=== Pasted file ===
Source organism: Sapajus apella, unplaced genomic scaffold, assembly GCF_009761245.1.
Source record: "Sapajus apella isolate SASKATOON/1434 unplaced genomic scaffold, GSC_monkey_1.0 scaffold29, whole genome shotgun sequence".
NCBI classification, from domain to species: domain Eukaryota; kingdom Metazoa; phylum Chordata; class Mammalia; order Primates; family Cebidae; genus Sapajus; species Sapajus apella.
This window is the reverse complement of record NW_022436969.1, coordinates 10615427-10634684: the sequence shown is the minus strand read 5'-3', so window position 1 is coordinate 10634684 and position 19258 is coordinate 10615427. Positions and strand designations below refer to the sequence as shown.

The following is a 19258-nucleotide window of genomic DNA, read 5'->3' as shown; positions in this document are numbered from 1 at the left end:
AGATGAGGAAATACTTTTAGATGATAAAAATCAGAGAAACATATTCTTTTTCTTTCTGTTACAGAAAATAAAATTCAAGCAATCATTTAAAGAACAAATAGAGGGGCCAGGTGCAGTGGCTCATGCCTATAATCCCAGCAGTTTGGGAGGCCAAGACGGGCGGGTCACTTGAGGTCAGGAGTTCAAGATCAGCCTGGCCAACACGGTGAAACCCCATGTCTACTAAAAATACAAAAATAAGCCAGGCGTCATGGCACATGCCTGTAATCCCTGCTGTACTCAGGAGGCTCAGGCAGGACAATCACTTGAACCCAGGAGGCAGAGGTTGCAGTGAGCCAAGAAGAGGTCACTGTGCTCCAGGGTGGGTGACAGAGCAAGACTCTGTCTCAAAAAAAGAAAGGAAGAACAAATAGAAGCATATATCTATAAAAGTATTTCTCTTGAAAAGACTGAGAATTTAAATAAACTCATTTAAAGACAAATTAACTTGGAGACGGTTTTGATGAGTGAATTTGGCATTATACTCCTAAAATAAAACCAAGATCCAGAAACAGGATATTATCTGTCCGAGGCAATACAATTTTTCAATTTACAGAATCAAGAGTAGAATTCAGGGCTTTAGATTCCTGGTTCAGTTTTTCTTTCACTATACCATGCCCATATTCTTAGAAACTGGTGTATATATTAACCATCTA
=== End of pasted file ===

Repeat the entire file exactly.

Source organism: Sapajus apella, unplaced genomic scaffold, assembly GCF_009761245.1.
Source record: "Sapajus apella isolate SASKATOON/1434 unplaced genomic scaffold, GSC_monkey_1.0 scaffold29, whole genome shotgun sequence".
NCBI classification, from domain to species: domain Eukaryota; kingdom Metazoa; phylum Chordata; class Mammalia; order Primates; family Cebidae; genus Sapajus; species Sapajus apella.
This window is the reverse complement of record NW_022436969.1, coordinates 10615427-10634684: the sequence shown is the minus strand read 5'-3', so window position 1 is coordinate 10634684 and position 19258 is coordinate 10615427. Positions and strand designations below refer to the sequence as shown.

The following is a 19258-nucleotide window of genomic DNA, read 5'->3' as shown; positions in this document are numbered from 1 at the left end:
AGATGAGGAAATACTTTTAGATGATAAAAATCAGAGAAACATATTCTTTTTCTTTCTGTTACAGAAAATAAAATTCAAGCAATCATTTAAAGAACAAATAGAGGGGCCAGGTGCAGTGGCTCATGCCTATAATCCCAGCAGTTTGGGAGGCCAAGACGGGCGGGTCACTTGAGGTCAGGAGTTCAAGATCAGCCTGGCCAACACGGTGAAACCCCATGTCTACTAAAAATACAAAAATAAGCCAGGCGTCATGGCACATGCCTGTAATCCCTGCTGTACTCAGGAGGCTCAGGCAGGACAATCACTTGAACCCAGGAGGCAGAGGTTGCAGTGAGCCAAGAAGAGGTCACTGTGCTCCAGGGTGGGTGACAGAGCAAGACTCTGTCTCAAAAAAAGAAAGGAAGAACAAATAGAAGCATATATCTATAAAAGTATTTCTCTTGAAAAGACTGAGAATTTAAATAAACTCATTTAAAGACAAATTAACTTGGAGACGGTTTTGATGAGTGAATTTGGCATTATACTCCTAAAATAAAACCAAGATCCAGAAACAGGATATTATCTGTCCGAGGCAATACAATTTTTCAATTTACAGAATCAAGAGTAGAATTCAGGGCTTTAGATTCCTGGTTCAGTTTTTCTTTCACTATACCATGCCCATATTCTTAGAAACTGGTGTATATATTAACCATCTA